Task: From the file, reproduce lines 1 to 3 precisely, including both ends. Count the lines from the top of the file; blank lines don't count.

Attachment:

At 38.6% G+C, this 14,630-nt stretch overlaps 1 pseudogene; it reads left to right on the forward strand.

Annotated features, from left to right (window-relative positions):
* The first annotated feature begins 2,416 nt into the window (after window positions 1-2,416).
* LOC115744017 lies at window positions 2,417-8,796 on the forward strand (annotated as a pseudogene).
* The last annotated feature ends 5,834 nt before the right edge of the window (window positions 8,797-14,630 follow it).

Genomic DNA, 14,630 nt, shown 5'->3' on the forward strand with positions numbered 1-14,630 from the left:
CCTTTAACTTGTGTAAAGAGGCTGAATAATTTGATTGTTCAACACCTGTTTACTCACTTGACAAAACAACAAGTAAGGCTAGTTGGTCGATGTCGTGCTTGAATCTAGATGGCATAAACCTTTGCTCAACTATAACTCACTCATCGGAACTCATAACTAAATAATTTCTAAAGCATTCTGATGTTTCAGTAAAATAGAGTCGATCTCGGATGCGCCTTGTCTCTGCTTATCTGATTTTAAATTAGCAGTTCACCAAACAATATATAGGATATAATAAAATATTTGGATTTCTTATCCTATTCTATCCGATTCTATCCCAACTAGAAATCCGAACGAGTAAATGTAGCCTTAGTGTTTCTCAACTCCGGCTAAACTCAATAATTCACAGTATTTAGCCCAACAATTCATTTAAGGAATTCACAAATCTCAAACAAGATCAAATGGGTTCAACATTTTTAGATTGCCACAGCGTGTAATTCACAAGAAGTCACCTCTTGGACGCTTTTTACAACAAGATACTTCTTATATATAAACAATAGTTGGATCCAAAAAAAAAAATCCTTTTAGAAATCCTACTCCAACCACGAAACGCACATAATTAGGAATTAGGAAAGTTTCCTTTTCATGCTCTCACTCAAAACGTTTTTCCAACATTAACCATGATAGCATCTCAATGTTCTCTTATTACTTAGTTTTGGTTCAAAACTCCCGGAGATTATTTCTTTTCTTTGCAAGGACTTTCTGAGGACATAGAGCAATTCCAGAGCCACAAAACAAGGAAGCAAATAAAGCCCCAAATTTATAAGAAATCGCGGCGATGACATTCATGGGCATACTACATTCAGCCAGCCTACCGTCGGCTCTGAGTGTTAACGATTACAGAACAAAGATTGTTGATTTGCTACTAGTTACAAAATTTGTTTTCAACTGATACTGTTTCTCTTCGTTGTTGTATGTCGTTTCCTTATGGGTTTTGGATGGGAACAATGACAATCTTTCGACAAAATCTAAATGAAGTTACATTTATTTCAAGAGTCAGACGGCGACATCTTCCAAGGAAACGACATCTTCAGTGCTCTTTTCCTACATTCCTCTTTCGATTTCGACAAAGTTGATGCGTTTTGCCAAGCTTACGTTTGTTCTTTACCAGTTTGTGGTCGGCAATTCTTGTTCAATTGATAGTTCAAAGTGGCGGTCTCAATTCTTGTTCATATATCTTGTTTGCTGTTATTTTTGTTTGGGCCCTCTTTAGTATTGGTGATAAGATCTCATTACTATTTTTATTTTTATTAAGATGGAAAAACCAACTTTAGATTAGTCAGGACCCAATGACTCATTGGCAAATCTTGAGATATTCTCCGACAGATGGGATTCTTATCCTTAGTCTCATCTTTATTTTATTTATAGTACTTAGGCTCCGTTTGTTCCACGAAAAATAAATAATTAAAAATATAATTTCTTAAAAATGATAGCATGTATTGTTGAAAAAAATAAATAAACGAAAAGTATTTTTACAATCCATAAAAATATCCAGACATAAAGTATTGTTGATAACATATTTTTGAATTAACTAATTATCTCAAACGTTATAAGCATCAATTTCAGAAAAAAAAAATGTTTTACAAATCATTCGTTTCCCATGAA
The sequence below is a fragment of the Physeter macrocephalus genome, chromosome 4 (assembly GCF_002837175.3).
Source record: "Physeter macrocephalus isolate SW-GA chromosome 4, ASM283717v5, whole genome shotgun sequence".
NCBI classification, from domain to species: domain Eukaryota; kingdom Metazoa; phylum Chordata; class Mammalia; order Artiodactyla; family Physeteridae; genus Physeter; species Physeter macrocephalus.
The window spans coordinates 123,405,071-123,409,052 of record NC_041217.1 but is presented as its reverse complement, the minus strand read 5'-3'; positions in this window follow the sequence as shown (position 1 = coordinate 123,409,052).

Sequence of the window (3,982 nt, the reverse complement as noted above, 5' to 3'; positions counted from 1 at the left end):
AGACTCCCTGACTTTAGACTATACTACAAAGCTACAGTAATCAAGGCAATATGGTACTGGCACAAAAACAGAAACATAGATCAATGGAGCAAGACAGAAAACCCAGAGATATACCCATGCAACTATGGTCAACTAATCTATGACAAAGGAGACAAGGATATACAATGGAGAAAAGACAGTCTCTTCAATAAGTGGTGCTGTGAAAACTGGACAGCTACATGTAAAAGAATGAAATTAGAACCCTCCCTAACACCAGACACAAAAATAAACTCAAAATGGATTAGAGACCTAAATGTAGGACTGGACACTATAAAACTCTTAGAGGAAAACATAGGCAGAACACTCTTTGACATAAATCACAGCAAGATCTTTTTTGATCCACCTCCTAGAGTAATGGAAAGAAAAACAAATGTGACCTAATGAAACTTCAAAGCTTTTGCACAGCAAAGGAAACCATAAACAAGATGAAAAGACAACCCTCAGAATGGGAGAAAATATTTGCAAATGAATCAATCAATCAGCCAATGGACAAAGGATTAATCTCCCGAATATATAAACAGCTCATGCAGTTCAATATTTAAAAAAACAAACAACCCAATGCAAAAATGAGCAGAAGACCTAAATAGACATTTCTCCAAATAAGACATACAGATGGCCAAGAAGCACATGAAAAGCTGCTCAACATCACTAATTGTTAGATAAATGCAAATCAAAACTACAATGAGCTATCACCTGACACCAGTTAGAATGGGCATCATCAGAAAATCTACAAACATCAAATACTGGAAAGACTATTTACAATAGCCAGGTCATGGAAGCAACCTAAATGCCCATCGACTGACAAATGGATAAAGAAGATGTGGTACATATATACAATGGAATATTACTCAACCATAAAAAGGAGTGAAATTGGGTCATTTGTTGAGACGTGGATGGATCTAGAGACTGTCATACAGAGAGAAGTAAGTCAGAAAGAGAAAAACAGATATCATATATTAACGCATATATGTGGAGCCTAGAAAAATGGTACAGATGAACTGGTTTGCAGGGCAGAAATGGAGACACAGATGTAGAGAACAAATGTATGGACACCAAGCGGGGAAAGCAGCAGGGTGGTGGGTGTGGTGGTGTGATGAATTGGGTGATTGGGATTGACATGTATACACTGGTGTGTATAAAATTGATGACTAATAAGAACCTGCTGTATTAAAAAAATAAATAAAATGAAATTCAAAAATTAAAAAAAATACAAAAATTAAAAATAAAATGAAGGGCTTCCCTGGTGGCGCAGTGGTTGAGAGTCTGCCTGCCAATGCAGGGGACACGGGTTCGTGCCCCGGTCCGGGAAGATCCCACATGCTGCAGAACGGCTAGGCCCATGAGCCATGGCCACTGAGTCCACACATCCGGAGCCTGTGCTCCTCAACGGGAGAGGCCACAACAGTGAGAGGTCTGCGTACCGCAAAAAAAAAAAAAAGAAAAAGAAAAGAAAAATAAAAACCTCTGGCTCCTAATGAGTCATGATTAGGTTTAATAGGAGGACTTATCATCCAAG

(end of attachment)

At 38.6% G+C, this 14,630-nt stretch overlaps 1 pseudogene; it reads left to right on the forward strand.

Annotated features, from left to right (window-relative positions):
* The first annotated feature begins 2,416 nt into the window (after window positions 1-2,416).